‘Priceless’ movie night dispels human trafficking myths
Students had the opportunity to learn the signs and reality of human trafficking in Houston Thursday through the University of Houston’s on-campus anti-human trafficking organization’s movie night and panel discussion.
The Modern Abolitionist Coalition held a screening of the movie “Priceless,” followed by a panel discussion with local anti-human trafficking organizations in Agnes Arnold Auditorium 2 Thursday evening. “Priceless,” a fictional depiction of human trafficking, tells the story of two young women being trafficked from Mexico to the United States for sex work by an unsuspecting driver.
“We wanted to make [students] aware of different issues they didn’t know they needed to be aware of, and then find out and connect with those organizations in an easy-to-do way,” said Canyon Sanford, MAC director of public relations and outreach.
The following panel discussion hosted representatives from four Houston-area anti-human trafficking organizations: Joe Madison with Elijah Rising, Sheila Whittle with Free the Captives, Kendra Baldazo with United Against Human Trafficking and Jenn Ahart with Rescue Houston.
The four panelists took questions from the audience in an effort to clarify points from the movie and dismiss commonly held myths about human trafficking.
“I think this is a really great movie to raise awareness for people who don’t know that this happens,” said civil and environmental engineering senior Sujata Gautam, who attended the screening, “but I do think it shows people that it’s closer to home than you might think.”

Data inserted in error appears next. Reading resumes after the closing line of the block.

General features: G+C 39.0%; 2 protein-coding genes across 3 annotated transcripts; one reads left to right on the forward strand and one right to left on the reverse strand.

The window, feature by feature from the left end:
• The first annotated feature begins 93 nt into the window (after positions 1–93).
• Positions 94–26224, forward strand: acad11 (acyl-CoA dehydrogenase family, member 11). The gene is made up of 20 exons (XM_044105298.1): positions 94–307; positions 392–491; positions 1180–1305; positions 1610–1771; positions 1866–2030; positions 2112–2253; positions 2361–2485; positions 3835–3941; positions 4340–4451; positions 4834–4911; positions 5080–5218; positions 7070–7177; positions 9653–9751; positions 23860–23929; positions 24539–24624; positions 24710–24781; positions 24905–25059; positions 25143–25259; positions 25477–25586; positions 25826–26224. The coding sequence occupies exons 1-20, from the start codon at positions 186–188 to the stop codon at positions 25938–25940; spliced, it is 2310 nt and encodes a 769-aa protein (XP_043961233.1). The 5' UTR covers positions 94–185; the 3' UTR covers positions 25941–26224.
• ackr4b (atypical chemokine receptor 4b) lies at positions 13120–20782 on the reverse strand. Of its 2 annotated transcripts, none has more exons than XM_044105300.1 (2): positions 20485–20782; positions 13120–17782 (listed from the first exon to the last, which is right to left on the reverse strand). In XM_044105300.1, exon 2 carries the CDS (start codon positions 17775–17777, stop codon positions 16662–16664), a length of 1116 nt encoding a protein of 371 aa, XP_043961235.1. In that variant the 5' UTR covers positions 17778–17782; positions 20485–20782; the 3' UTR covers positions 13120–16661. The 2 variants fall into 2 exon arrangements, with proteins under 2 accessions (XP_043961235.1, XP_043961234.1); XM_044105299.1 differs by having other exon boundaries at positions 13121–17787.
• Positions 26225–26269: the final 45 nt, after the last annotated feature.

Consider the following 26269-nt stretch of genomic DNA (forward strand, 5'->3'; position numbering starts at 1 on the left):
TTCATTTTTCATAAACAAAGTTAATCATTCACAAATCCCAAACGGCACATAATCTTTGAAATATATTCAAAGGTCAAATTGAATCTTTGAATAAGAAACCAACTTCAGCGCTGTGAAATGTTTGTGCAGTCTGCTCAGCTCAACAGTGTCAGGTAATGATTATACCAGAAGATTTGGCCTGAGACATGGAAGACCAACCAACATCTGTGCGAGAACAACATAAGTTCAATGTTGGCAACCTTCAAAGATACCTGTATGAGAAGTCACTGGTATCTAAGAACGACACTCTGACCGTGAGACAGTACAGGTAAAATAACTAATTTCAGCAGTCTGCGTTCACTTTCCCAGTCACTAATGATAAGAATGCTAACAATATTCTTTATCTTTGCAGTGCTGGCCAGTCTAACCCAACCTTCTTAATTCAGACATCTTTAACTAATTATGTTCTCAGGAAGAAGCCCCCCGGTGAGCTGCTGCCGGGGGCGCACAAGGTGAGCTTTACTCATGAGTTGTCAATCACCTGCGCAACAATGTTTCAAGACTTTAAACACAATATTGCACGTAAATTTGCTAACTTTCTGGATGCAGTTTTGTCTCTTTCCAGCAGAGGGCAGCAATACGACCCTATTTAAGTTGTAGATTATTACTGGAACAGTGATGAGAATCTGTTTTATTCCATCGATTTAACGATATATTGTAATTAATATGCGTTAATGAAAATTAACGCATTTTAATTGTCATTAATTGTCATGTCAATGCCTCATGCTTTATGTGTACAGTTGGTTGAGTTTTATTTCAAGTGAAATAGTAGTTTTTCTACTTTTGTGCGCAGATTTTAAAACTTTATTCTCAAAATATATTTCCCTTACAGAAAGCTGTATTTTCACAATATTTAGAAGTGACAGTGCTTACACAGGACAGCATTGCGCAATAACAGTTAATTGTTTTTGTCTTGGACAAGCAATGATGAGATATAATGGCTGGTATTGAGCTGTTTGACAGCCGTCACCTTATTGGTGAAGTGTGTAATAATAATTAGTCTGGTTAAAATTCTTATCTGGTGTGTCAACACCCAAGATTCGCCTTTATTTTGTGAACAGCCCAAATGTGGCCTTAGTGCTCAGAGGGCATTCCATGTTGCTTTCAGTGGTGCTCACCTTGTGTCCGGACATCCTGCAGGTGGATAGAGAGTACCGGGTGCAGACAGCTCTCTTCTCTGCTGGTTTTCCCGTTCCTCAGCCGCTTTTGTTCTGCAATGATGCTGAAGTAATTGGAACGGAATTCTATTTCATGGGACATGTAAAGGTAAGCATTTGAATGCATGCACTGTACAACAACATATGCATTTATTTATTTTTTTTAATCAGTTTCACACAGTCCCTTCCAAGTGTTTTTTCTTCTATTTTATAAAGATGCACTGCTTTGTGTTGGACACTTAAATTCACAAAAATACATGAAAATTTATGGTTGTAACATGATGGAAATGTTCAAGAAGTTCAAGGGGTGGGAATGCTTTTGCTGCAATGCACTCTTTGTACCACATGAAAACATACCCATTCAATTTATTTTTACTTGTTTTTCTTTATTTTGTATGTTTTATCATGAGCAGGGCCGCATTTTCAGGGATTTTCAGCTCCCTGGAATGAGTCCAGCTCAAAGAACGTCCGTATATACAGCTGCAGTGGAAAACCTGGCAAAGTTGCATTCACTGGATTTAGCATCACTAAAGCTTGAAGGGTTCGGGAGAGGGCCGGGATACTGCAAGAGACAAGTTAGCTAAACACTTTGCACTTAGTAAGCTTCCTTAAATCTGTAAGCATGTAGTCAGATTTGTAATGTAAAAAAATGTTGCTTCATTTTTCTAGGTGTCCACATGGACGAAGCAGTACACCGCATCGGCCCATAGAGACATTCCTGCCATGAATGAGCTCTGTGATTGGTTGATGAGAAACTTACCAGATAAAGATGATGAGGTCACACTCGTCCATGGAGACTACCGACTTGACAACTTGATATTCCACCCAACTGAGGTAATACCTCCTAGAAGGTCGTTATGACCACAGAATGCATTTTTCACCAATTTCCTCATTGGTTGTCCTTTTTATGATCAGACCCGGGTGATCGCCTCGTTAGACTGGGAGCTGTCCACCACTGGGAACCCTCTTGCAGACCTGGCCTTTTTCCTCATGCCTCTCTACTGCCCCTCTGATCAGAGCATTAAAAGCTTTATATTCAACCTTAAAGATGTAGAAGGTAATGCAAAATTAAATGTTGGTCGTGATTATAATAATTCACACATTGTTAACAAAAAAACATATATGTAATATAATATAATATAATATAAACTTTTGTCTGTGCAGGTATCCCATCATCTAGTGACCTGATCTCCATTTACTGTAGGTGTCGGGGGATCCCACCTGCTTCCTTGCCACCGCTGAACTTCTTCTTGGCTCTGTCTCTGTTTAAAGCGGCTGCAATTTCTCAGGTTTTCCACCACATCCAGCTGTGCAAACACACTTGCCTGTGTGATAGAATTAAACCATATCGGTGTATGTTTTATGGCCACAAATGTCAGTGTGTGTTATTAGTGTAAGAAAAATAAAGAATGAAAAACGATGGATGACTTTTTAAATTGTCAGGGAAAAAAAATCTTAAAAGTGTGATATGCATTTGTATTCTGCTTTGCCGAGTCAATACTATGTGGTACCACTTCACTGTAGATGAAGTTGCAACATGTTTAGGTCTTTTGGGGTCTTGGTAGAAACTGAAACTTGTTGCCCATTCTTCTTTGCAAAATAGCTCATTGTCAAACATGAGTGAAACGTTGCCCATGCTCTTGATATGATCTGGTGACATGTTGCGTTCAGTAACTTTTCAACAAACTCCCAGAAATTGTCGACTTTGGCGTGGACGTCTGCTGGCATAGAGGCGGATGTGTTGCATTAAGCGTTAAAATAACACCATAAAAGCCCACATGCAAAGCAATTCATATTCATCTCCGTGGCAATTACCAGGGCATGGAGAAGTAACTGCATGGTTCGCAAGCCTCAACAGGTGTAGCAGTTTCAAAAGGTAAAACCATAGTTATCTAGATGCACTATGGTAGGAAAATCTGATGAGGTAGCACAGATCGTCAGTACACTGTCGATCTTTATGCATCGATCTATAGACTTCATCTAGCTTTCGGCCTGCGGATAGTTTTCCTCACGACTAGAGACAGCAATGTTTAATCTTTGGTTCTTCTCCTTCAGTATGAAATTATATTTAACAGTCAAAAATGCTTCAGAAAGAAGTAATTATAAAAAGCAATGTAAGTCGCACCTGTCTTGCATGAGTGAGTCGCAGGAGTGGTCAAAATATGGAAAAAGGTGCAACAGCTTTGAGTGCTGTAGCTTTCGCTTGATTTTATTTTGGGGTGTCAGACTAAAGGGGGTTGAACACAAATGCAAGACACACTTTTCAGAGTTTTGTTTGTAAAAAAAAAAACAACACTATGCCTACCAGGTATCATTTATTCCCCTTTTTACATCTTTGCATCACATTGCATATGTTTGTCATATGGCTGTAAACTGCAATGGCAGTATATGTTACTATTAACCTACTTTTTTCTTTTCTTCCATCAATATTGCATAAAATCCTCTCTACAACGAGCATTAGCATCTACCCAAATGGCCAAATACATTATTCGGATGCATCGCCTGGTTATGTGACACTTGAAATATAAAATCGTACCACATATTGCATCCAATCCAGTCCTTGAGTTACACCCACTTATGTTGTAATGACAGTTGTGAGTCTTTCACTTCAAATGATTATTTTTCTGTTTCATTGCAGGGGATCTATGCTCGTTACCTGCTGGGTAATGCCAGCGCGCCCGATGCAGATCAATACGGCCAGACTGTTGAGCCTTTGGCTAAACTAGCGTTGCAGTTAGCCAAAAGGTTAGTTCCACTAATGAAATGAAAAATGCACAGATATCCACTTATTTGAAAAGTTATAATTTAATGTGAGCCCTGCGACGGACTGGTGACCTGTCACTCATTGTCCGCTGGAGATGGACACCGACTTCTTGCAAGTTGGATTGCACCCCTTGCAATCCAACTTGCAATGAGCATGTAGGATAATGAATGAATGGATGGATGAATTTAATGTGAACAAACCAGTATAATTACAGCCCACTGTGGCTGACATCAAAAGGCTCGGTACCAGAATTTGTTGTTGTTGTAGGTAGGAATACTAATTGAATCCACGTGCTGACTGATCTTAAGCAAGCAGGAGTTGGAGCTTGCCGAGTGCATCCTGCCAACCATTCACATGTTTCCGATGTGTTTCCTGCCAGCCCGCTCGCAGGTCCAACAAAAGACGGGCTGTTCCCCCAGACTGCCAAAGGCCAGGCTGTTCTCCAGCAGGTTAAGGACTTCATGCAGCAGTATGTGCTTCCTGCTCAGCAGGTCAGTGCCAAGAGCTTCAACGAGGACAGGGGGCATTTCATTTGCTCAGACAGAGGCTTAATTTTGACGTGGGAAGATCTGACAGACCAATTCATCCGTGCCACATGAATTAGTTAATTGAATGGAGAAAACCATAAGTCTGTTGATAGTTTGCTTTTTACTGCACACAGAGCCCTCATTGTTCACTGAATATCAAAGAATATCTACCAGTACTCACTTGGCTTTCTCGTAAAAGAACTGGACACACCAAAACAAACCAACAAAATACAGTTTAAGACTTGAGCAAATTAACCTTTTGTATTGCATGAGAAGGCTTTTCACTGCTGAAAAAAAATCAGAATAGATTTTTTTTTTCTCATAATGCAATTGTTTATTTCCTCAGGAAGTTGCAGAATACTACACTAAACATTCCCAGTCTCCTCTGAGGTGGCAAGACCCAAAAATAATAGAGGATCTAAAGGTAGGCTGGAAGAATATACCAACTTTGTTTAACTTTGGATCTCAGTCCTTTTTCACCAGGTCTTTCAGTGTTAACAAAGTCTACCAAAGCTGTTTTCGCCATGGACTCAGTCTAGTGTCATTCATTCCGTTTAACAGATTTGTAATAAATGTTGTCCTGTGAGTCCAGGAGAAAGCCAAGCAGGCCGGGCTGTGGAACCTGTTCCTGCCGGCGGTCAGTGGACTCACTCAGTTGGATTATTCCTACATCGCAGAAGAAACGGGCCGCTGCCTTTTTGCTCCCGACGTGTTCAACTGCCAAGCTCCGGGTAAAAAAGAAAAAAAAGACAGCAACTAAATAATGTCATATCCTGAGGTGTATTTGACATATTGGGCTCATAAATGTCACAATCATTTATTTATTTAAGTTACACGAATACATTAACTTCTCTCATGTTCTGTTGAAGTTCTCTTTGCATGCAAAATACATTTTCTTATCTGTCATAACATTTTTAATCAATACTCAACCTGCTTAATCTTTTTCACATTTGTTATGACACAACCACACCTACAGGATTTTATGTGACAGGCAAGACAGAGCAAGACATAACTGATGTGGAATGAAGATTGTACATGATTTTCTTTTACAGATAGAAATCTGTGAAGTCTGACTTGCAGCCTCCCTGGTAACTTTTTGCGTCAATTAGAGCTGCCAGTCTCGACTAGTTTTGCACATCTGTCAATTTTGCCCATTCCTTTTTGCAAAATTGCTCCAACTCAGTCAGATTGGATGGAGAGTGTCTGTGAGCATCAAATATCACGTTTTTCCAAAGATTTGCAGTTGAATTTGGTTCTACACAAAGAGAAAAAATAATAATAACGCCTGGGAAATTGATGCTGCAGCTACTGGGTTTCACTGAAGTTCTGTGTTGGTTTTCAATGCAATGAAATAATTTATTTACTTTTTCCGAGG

One of the reasons “Priceless” was chosen over other movies about human trafficking, Sanford said, is because it depicts human trafficking in the United States and highlights many of the realities of the human trafficking industry. During the panel discussion, Ahart explained that the image most people have of human trafficking victims is incorrect.
“A lie we definitely want to dispel is that girls that are working in the industry are not separate, they’re very much intermingled,” Ahart said. “They’re shopping at Forever 21, they’re at Starbucks, they’re at the gas stations.”
Though human trafficking is commonly associated with prostitution, the panelists shared that not all human trafficking activity is related to the sex industry.
“Three donut shops in Houston have been accused of labor trafficking their staff, and one of (the shops) was a Shipley’s donuts,” Baldazo said. “A labor trafficking victim isn’t always kicking and screaming, trying to get out of their situation. It can look like someone making your coffee in the morning or someone selling you your donut.”
If someone sees or suspects human trafficking, panelists told the audience to call the Human Trafficking Hotline and not intervene.
After the discussion, attendees were invited to explore the opportunities to volunteer with these organizations and to attend the next MAC meeting.
“We want to spread awareness, and we knew after watching this movie that it would be a great way to introduce these ideas in a more realistic way than people maybe know,” Sanford said.